A Buying Guide for Day Two

 | Jun 15, 2012 | 7:49 AM EDT  | Comments
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jpm

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joyg

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ba

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vz

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ed

How did we get to the point where we actually care about the Greek elections? How did we get to the point where our nation became hostage to a hadful of countries that we never used to care about, Greece, Italy and Spain?

It's a pretty compelling question when you think about it and a lot of people lately are arguing that the hostage-taking is somewhat more artificial and chimerical than it might be.

But before I give you the debunked side let's talk of indisputable concepts. First, the United States itself is weak. Our budget deficit, our entitlements and our gridlock make us far more impotent than we used to be. We have a private sector that is scared to expand here or doesn't know whether it wants to expand here. We can argue about why:

  1. Government is too involved in decisions
  2. Country is too anti-business and the regulations are too difficult
  3. We are not a growth market for much because we are mature and our growth rate is slowing
  4. It is cheaper to make it elsewhere and sell it here or to import it and sell it here

Notice I am trying not to say "and it's because of the Democrats" because it isn't. You could argue that it is more because of the power of the green faction, which has bullied its way to the majority, or you could argue that it is the fault of leadership from both parties, as one party does seem to want things stalled so it has a better case to be made in November.

But the fact that we haven't been able to grow our employment makes us hostage to Europe because we have a part of our economy that is driven by world trade (more on that in a moment).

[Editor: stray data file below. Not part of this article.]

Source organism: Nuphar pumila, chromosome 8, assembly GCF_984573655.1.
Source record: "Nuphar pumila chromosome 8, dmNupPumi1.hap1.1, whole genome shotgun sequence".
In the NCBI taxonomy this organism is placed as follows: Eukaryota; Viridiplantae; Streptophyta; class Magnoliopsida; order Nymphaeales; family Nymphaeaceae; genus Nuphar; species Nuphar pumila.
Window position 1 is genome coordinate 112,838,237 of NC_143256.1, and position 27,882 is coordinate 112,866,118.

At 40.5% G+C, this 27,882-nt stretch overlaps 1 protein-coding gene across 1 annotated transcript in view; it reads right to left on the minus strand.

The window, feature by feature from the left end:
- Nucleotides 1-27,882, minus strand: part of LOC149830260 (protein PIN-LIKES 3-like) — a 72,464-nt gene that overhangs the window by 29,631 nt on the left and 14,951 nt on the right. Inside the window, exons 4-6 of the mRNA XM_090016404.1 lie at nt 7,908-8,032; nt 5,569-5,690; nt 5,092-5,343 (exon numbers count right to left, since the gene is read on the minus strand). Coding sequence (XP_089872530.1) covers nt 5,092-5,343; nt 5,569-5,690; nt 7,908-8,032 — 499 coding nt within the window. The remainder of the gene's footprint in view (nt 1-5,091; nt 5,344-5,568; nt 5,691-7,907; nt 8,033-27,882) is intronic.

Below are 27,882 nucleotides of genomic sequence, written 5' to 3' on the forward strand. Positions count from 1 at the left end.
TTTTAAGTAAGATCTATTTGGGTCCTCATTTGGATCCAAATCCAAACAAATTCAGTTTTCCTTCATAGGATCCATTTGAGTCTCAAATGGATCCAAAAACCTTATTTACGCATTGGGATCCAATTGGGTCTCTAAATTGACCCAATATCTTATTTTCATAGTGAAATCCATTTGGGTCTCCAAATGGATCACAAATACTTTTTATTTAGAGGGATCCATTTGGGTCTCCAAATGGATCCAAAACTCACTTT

So, because we are weak we are tied in.

But far more important is that our stocks are tied in more than our companies. This is crucial. You have to understand that there were two parts, not one part, to the post-housing crisis, post-Lehman collapse of our economy. The first had to do with real business. Real business, especially the companies that need credit to sell large, expensive items, slowed to a trickle because the financial markets were "closed" when the crisis took hold. People in finance became incredibly risk averse. So financing was difficult to come by.

That led to layoffs and a spiral down.

But it's the second factor, the business of stocks, that got hit every bit as bad or worse than the actual business. I founded TheStreet.com on the notion that stocks are separate animals from the businesses themselves and often, in the day-to-day life of the markets, stocks diverge.

When we got an economic collapse, in the first stage everything collapsed. Every stock.

But in the second stage there was a rebound, the rebound that came in a reversal of the downtrend in the stocks that didn't deserve to be hit because they either self-financed or they sold products that were recession resistant, meaning you couldn't do without them, whether you had a job or not. That means they had a good business even in a layoff environment. Maybe people traded down where they bought things, hence the amazing evolution of the dollar stores to a major cohort. Maybe people didn't buy discretionary items. But they bought everything else that they always had to buy.

It is the second stage that I am more focused on right now because the second stage will soon be upon us after Europe collapses as the runs on the French banks begins.

In the second stage you have to buy the stocks that shouldn't have been hit and avoid like the plague the stocks that deserve to be hit. Which brings me back to the linkage.

In Great Recession I, we were the epicenter, with the proximate cause being the collapse in the housing market, a market that represented trillions of dollars in financial worth, not just real property worth, because of the way mortgages are kept on the books. If banks kept mortgages, then mortgages get reworked and the banks work their ways out of the hole they are in.